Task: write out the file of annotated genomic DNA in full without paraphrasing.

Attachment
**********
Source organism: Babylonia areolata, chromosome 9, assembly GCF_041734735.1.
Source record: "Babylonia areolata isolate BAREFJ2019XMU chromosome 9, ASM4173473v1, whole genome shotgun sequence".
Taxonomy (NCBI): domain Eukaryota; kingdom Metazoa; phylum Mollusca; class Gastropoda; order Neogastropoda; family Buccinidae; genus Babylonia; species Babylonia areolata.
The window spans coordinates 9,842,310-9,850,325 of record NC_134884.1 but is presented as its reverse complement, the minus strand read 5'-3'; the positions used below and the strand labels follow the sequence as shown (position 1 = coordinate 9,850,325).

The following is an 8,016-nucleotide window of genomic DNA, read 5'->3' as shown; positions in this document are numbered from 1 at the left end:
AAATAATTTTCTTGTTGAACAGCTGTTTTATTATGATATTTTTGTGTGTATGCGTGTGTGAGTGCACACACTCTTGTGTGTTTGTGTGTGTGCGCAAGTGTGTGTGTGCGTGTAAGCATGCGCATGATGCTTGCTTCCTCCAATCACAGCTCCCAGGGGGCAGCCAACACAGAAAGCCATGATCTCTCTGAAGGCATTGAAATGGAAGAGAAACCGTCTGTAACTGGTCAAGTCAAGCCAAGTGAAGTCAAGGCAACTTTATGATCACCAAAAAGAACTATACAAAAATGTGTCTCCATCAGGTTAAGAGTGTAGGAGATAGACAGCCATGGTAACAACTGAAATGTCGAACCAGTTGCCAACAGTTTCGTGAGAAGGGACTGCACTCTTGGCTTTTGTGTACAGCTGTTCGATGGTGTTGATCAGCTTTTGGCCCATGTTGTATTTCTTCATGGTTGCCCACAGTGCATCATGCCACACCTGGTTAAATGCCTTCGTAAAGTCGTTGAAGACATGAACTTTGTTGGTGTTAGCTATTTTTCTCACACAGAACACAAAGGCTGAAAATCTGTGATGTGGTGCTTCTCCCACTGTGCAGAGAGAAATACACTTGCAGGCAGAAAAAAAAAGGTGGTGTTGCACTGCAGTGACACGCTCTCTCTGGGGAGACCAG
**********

Source organism: Babylonia areolata, chromosome 9, assembly GCF_041734735.1.
Source record: "Babylonia areolata isolate BAREFJ2019XMU chromosome 9, ASM4173473v1, whole genome shotgun sequence".
Taxonomy (NCBI): domain Eukaryota; kingdom Metazoa; phylum Mollusca; class Gastropoda; order Neogastropoda; family Buccinidae; genus Babylonia; species Babylonia areolata.
The window spans coordinates 9,842,310-9,850,325 of record NC_134884.1 but is presented as its reverse complement, the minus strand read 5'-3'; the positions used below and the strand labels follow the sequence as shown (position 1 = coordinate 9,850,325).

The following is an 8,016-nucleotide window of genomic DNA, read 5'->3' as shown; positions in this document are numbered from 1 at the left end:
AAATAATTTTCTTGTTGAACAGCTGTTTTATTATGATATTTTTGTGTGTATGCGTGTGTGAGTGCACACACTCTTGTGTGTTTGTGTGTGTGCGCAAGTGTGTGTGTGCGTGTAAGCATGCGCATGATGCTTGCTTCCTCCAATCACAGCTCCCAGGGGGCAGCCAACACAGAAAGCCATGATCTCTCTGAAGGCATTGAAATGGAAGAGAAACCGTCTGTAACTGGTCAAGTCAAGCCAAGTGAAGTCAAGGCAACTTTATGATCACCAAAAAGAACTATACAAAAATGTGTCTCCATCAGGTTAAGAGTGTAGGAGATAGACAGCCATGGTAACAACTGAAATGTCGAACCAGTTGCCAACAGTTTCGTGAGAAGGGACTGCACTCTTGGCTTTTGTGTACAGCTGTTCGATGGTGTTGATCAGCTTTTGGCCCATGTTGTATTTCTTCATGGTTGCCCACAGTGCATCATGCCACACCTGGTTAAATGCCTTCGTAAAGTCGTTGAAGACATGAACTTTGTTGGTGTTAGCTATTTTTCTCACACAGAACACAAAGGCTGAAAATCTGTGATGTGGTGCTTCTCCCACTGTGCAGAGAGAAATACACTTGCAGGCAGAAAAAAAAAGGTGGTGTTGCACTGCAGTGACACGCTCTCTCTGGGGAGACCAG